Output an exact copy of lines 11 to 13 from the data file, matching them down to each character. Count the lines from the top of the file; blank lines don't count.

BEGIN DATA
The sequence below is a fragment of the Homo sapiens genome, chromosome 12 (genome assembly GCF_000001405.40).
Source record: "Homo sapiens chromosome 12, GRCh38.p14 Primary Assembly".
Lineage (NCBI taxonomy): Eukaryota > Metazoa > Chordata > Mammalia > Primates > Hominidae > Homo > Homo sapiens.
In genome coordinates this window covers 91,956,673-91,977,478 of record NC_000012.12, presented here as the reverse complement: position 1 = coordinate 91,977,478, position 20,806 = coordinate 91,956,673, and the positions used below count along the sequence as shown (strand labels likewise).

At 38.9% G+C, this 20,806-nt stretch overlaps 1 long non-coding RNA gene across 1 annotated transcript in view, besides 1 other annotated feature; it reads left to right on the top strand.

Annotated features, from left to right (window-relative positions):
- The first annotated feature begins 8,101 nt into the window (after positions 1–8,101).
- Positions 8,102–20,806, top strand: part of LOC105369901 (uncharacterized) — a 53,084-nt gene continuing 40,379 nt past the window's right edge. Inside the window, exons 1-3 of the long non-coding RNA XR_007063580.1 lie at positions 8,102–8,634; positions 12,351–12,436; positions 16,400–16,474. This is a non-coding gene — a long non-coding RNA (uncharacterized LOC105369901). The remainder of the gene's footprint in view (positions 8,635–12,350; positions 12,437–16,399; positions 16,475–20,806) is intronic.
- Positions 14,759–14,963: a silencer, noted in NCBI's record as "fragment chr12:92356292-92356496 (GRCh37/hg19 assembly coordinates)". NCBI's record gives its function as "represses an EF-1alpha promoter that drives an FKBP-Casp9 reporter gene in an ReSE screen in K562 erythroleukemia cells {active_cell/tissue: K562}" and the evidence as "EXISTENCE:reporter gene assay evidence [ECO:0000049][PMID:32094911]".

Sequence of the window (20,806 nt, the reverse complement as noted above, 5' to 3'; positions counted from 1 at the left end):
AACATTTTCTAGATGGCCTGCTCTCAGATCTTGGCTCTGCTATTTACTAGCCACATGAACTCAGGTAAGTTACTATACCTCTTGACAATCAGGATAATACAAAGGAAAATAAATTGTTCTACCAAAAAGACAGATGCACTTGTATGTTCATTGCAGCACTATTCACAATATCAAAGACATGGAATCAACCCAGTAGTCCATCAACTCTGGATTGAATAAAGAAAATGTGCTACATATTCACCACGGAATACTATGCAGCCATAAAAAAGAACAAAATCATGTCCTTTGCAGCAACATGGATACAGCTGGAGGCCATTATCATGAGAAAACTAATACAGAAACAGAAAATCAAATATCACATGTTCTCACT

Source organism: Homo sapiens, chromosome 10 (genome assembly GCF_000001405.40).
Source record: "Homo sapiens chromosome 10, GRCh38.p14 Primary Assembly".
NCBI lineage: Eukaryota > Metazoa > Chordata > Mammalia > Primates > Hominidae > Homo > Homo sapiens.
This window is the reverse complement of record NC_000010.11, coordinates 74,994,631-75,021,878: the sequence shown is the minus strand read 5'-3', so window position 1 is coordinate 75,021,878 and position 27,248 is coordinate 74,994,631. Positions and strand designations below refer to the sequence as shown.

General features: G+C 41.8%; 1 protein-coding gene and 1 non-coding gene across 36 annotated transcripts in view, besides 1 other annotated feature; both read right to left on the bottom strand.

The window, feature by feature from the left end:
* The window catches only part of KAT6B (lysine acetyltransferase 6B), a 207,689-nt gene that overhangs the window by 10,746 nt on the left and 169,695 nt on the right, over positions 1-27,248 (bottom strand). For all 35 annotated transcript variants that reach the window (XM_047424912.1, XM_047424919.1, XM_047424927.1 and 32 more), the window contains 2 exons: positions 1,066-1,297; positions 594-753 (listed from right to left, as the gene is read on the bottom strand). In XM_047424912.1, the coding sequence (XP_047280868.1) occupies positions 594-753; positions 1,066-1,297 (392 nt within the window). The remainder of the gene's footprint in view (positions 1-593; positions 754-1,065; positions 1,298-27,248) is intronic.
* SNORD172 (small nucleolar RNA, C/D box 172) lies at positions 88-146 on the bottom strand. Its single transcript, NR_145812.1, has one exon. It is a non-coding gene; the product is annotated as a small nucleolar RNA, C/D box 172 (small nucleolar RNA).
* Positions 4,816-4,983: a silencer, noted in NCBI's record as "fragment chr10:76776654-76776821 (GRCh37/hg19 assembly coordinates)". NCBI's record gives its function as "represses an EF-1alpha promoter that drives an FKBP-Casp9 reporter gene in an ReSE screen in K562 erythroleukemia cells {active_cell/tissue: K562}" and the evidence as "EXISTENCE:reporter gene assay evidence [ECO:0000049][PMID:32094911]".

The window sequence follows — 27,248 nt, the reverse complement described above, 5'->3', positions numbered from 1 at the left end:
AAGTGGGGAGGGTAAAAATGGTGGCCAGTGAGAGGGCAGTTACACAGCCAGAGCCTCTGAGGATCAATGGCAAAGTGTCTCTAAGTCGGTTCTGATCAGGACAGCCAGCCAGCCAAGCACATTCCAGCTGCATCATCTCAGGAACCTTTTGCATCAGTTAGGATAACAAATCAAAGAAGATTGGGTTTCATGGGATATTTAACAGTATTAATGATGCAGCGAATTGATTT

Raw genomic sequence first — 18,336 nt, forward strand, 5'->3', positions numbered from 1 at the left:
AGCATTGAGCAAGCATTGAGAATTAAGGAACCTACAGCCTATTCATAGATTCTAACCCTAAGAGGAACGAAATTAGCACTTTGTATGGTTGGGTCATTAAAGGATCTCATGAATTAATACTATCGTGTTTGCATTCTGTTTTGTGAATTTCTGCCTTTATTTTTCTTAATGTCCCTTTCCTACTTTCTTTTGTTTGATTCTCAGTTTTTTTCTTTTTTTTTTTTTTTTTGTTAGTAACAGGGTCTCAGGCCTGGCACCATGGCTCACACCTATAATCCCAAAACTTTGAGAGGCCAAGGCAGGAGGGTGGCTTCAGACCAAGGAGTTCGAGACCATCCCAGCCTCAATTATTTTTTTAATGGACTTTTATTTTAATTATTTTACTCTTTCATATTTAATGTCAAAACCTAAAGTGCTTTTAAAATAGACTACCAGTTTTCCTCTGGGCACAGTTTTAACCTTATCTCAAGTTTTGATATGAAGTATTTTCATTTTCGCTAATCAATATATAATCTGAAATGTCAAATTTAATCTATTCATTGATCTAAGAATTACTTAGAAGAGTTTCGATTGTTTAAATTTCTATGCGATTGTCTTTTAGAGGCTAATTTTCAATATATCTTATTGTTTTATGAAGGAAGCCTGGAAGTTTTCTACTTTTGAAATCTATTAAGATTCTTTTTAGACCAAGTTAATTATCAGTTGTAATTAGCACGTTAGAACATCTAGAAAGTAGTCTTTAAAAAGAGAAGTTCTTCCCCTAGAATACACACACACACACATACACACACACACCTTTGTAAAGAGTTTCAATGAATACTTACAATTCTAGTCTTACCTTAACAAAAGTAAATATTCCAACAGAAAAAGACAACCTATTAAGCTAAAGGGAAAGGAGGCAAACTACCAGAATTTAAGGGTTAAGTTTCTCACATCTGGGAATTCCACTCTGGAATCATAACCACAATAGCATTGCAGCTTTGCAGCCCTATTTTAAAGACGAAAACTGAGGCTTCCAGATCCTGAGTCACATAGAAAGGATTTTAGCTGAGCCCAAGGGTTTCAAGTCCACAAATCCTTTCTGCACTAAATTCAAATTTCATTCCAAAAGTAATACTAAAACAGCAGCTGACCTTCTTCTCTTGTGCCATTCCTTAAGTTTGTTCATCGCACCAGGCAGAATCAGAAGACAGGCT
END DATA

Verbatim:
AACATTTTCTAGATGGCCTGCTCTCAGATCTTGGCTCTGCTATTTACTAGCCACATGAACTCAGGTAAGTTACTATACCTCTTGACAATCAGGATAATACAAAGGAAAATAAATTGTTCTACCAAAAAGACAGATGCACTTGTATGTTCATTGCAGCACTATTCACAATATCAAAGACATGGAATCAACCCAGTAGTCCATCAACTCTGGATTGAATAAAGAAAATGTGCTACATATTCACCACGGAATACTATGCAGCCATAAAAAAGAACAAAATCATGTCCTTTGCAGCAACATGGATACAGCTGGAGGCCATTATCATGAGAAAACTAATACAGAAACAGAAAATCAAATATCACATGTTCTCACT

Source organism: Homo sapiens, chromosome 10 (genome assembly GCF_000001405.40).
Source record: "Homo sapiens chromosome 10, GRCh38.p14 Primary Assembly".